With commissions from Google, Cadillac, the North Carolina Museum of Art, and more under her belt—plus accolades from major media outlets—artist Maya Freelon’s star has been on the rise for the past decade, and she only seems to be gaining momentum. Recognized for her unique and vibrant tissue paper art, Freelon explores themes such as preservation and the nature of fragility in her works, and is constantly experimenting with new and innovative techniques to create her monumental tissue quilts and sculptures. 

Raised in a creative family—her father, Phil Freelon, was an architect who designed a number of museums and cultural institutions, including the Smithsonian National Museum of African American History and Culture; her mother, Nnenna Freelon, is an internationally known jazz singer, composer, producer, and arranger—Freelon has always known she was an artist. In 2005, she discovered her preferred medium during her MFA program at the School of the Museum of Fine Arts, Boston, while living with her grandmother. Freelon found a stack of watermarked tissue paper in the basement, and immediately became interested in the transformation of color and the material’s delicate yet resilient nature. 

Recently, we asked the visual artist and mother to let us follow along on a typical weekday in Durham, North Carolina, where she spends the majority of her time. (Freelon is also an artist-in-residence at Queenspace, and heads to her studio in New York City several weekends a month). Here, she takes us through 24 hours in her busy life, from school drop-offs to studio time to self-care rituals.       

7:15 a.m.: It’s time for a wakeup call from one of the three little ones in the house, ages three, four, and eight. My partner, Jess, and I never know which one it will be, but it’s always around the same time! I usually get up first, shower, and make breakfast for the kids. I make a to-go oatmeal for myself before I head out to school drop-off and then to my office/studio in Durham. 

8:30 a.m.: I pile the kids into the car and drive from our country home in Hillsborough to Durham (about 40 minutes away), dropping kids off at school along the way. We have a bangin’ Spotify playlist that gets us down the road with minimal requests to skip songs, since everyone has to agree on adding or removing a song. I eat my oatmeal at the stoplights, while my three-year-old tries to guilt trip me into giving her a bite.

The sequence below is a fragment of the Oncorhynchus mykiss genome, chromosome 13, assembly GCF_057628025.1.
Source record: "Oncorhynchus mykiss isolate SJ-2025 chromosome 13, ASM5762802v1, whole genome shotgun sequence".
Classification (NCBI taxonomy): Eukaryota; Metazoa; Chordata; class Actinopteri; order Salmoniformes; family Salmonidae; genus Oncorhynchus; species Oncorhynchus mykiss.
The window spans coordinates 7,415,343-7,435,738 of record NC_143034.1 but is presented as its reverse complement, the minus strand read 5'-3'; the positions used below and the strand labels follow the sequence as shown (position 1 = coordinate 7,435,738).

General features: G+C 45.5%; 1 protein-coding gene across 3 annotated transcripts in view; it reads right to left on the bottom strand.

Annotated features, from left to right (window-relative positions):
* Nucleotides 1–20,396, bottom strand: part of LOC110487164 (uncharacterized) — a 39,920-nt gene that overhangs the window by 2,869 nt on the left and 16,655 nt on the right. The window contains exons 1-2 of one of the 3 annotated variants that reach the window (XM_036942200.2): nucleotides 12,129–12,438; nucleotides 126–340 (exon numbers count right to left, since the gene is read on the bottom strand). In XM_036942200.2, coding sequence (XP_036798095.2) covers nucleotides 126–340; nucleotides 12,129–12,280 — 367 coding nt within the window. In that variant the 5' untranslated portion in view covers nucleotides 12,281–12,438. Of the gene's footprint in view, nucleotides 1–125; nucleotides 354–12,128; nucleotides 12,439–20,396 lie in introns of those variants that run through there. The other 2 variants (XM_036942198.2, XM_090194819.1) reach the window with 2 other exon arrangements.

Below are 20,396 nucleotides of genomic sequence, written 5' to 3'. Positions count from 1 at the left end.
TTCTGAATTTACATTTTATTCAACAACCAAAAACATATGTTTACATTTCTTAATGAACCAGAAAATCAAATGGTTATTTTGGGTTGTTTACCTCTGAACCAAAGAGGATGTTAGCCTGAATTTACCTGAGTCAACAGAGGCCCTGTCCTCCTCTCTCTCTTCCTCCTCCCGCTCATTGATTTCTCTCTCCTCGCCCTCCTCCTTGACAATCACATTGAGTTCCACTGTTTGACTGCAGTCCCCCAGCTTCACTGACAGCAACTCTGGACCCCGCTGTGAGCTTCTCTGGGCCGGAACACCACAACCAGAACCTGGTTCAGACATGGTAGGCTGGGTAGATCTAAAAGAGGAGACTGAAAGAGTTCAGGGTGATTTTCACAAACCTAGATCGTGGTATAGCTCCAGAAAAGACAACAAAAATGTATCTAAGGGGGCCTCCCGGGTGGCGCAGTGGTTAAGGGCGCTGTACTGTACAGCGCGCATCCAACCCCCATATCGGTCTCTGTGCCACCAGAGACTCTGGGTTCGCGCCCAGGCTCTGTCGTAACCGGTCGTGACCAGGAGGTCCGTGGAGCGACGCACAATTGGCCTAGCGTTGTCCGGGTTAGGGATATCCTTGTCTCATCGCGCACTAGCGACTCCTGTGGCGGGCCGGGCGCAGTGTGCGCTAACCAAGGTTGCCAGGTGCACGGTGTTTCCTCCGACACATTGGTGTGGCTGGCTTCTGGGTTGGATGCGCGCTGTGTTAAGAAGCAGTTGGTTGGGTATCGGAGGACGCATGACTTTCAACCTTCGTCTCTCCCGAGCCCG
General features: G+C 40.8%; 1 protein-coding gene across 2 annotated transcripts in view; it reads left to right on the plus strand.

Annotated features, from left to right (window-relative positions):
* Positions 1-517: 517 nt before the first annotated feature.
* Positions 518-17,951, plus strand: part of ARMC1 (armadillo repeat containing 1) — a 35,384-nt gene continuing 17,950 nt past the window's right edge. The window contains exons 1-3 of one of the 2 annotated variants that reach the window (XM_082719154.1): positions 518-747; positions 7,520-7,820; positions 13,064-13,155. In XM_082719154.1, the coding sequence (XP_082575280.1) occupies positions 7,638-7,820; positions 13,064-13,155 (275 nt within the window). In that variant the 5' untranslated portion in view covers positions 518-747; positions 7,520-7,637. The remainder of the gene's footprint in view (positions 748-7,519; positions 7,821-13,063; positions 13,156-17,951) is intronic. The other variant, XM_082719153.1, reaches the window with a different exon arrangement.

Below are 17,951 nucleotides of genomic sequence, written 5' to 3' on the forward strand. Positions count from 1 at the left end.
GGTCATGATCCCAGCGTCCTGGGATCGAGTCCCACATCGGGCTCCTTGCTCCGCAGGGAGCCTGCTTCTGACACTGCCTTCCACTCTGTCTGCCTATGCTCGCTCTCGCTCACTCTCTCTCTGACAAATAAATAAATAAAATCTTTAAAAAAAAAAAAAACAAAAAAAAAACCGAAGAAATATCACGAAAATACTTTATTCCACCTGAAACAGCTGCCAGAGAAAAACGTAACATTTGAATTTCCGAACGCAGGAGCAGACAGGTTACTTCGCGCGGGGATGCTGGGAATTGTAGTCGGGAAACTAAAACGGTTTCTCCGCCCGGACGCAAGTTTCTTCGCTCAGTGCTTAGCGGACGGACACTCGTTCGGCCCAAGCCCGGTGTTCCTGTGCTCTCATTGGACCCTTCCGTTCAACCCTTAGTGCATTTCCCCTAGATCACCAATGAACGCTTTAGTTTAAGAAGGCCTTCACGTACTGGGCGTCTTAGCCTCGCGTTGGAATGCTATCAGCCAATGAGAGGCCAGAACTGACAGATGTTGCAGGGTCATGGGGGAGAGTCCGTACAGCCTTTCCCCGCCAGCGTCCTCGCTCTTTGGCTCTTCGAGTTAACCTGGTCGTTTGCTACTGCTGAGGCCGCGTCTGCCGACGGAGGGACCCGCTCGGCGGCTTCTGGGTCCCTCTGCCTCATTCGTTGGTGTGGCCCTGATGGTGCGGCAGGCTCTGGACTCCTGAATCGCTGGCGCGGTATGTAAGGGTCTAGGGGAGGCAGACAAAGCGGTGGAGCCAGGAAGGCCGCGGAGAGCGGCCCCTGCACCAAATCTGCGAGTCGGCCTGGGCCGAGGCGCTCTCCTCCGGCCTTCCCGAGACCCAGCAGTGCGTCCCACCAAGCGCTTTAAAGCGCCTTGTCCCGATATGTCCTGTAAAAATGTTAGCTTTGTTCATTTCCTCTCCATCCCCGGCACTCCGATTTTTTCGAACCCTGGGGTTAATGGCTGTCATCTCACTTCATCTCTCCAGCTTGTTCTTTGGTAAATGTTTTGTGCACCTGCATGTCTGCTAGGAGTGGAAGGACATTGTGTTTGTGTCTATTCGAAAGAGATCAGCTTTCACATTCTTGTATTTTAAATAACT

10:30 a.m.: Once I get to Durham, I grab a hot chocolate from Mad Hatter’s Cafe (my other go-to is Coco Cinnamon) and head to my studio. Magic, my studio cat, usually greets me with a hungry meow. I love to light incense and a candle to get the mood right. I typically have three or four major art projects I’m working on at a time. Right now I have two corporate projects, and I’m also preparing for Prizm Art Fair for Art Basel week in Miami, and a commissioned spiraled sculpture for a cancer treatment center in Boston. Around this time Jess usually meets me at the studio, where she also has an office for her nanny agency, Jess’ Way. She spends the day helping folks find the right childcare for their families. We tend to work great together, and help each other get our tasks done side-by-side, with minimal annoyance. Having two fierce leaders in one space does create fireworks, which can sometimes be a hazard, but it is usually a beautiful spectacle to behold!

12:30 p.m.: I love to grab lunch at Parker & Otis with my mom, Nnenna Freelon, and catch up on our collaborative projects. Today I’m sharing the October/November issue of Garden & Gun Magazine, which features my artwork as well as new book, Southern Women

1:30 p.m.: I am a big advocate of self-care. On my “Wellness Wednesdays” I try to practice at least one act of mind-body wellness—Somatic Psychotherapy, Yin Yoga at Threehouse Studios, a pedicure at my favorite spot, Bliss, or massage. Today I’m going to take a swim at Hollow Rock, which has a year-round lap pool!

3:00 p.m.: I begin wrapping up all work and wellness and head to do kid pickups and extracurricular activities. 

6:00 p.m.: Once we get home it’s time for homework, dinner with the kids, and tonight the babysitter comes. My partner Jess and I leave the kids and head out for a meeting at CAM Raleigh about my upcoming solo exhibition in July 2020. Afterwards we grab drinks at Yard House in North Hills

9:00 p.m.: When we get back home the kids are tucked in bed, but they always hear us and request an additional tuck in, hug, kiss, story, and prayer. A perfect evening for me ends with a cannabis face mask, relaxing lavender bath, whipped shea butter rub down, lighting my altar, and sending good vibes to my family and friends. 

10:00 p.m.: This is the magic hour for Jess and me. We usually debrief about the day, unwind with some herbal infusions, and come up with great ideas for the next day. If there are clean clothes in the hamper, it’s my duty to fold (I’m not allowed to wash clothes…says Jess). Once that task is complete, we settle in under the covers for some cuddling and catch up on Power

12:00 a.m. to 7:00 a.m.: Beauty rest and bathroom visits for the two littles who are potty training. 

Photography by Lissa Gotwals. Maya Freelon is featured in The Scout Guide Raleigh, Durham & Chapel Hill.